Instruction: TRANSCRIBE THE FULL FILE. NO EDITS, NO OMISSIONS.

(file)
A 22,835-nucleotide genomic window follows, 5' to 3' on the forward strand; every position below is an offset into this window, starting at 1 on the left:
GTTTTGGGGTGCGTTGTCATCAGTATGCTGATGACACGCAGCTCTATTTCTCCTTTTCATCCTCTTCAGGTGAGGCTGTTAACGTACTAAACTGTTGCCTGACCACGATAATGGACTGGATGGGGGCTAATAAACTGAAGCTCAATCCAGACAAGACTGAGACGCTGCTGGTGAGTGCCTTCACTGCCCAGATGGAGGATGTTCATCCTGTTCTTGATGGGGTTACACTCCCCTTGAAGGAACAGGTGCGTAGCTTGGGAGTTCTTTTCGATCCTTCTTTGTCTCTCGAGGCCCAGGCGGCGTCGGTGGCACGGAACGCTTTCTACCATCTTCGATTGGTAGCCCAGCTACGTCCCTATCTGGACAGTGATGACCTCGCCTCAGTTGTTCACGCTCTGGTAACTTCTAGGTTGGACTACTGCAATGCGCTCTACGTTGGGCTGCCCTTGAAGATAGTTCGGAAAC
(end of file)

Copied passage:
A 22,835-nucleotide genomic window follows, 5' to 3' on the forward strand; every position below is an offset into this window, starting at 1 on the left:
GTTTTGGGGTGCGTTGTCATCAGTATGCTGATGACACGCAGCTCTATTTCTCCTTTTCATCCTCTTCAGGTGAGGCTGTTAACGTACTAAACTGTTGCCTGACCACGATAATGGACTGGATGGGGGCTAATAAACTGAAGCTCAATCCAGACAAGACTGAGACGCTGCTGGTGAGTGCCTTCACTGCCCAGATGGAGGATGTTCATCCTGTTCTTGATGGGGTTACACTCCCCTTGAAGGAACAGGTGCGTAGCTTGGGAGTTCTTTTCGATCCTTCTTTGTCTCTCGAGGCCCAGGCGGCGTCGGTGGCACGGAACGCTTTCTACCATCTTCGATTGGTAGCCCAGCTACGTCCCTATCTGGACAGTGATGACCTCGCCTCAGTTGTTCACGCTCTGGTAACTTCTAGGTTGGACTACTGCAATGCGCTCTACGTTGGGCTGCCCTTGAAGATAGTTCGGAAAC